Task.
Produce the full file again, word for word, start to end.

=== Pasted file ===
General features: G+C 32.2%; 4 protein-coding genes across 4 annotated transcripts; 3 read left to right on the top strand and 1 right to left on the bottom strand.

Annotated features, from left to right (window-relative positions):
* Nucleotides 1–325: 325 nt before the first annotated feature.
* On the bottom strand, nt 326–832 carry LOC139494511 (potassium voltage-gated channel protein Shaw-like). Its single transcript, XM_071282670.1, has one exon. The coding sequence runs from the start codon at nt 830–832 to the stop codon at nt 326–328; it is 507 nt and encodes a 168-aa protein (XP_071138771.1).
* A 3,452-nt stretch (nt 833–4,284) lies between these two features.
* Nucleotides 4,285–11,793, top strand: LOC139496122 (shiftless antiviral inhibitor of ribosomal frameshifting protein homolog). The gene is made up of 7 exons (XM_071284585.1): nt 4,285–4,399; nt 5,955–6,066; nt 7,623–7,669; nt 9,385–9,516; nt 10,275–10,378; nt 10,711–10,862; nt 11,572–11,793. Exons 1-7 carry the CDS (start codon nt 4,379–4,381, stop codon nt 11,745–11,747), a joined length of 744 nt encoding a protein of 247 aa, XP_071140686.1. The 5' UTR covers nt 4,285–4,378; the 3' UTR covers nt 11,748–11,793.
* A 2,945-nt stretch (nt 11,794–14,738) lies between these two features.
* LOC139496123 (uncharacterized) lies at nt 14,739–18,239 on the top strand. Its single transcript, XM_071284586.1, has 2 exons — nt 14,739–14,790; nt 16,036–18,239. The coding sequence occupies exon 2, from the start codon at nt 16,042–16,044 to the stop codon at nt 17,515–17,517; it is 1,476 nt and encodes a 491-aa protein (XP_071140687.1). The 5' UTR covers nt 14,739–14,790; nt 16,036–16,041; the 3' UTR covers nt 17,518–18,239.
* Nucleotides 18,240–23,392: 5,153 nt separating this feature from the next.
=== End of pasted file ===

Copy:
General features: G+C 32.2%; 4 protein-coding genes across 4 annotated transcripts; 3 read left to right on the top strand and 1 right to left on the bottom strand.

Annotated features, from left to right (window-relative positions):
* Nucleotides 1–325: 325 nt before the first annotated feature.
* On the bottom strand, nt 326–832 carry LOC139494511 (potassium voltage-gated channel protein Shaw-like). Its single transcript, XM_071282670.1, has one exon. The coding sequence runs from the start codon at nt 830–832 to the stop codon at nt 326–328; it is 507 nt and encodes a 168-aa protein (XP_071138771.1).
* A 3,452-nt stretch (nt 833–4,284) lies between these two features.
* Nucleotides 4,285–11,793, top strand: LOC139496122 (shiftless antiviral inhibitor of ribosomal frameshifting protein homolog). The gene is made up of 7 exons (XM_071284585.1): nt 4,285–4,399; nt 5,955–6,066; nt 7,623–7,669; nt 9,385–9,516; nt 10,275–10,378; nt 10,711–10,862; nt 11,572–11,793. Exons 1-7 carry the CDS (start codon nt 4,379–4,381, stop codon nt 11,745–11,747), a joined length of 744 nt encoding a protein of 247 aa, XP_071140686.1. The 5' UTR covers nt 4,285–4,378; the 3' UTR covers nt 11,748–11,793.
* A 2,945-nt stretch (nt 11,794–14,738) lies between these two features.
* LOC139496123 (uncharacterized) lies at nt 14,739–18,239 on the top strand. Its single transcript, XM_071284586.1, has 2 exons — nt 14,739–14,790; nt 16,036–18,239. The coding sequence occupies exon 2, from the start codon at nt 16,042–16,044 to the stop codon at nt 17,515–17,517; it is 1,476 nt and encodes a 491-aa protein (XP_071140687.1). The 5' UTR covers nt 14,739–14,790; nt 16,036–16,041; the 3' UTR covers nt 17,518–18,239.
* Nucleotides 18,240–23,392: 5,153 nt separating this feature from the next.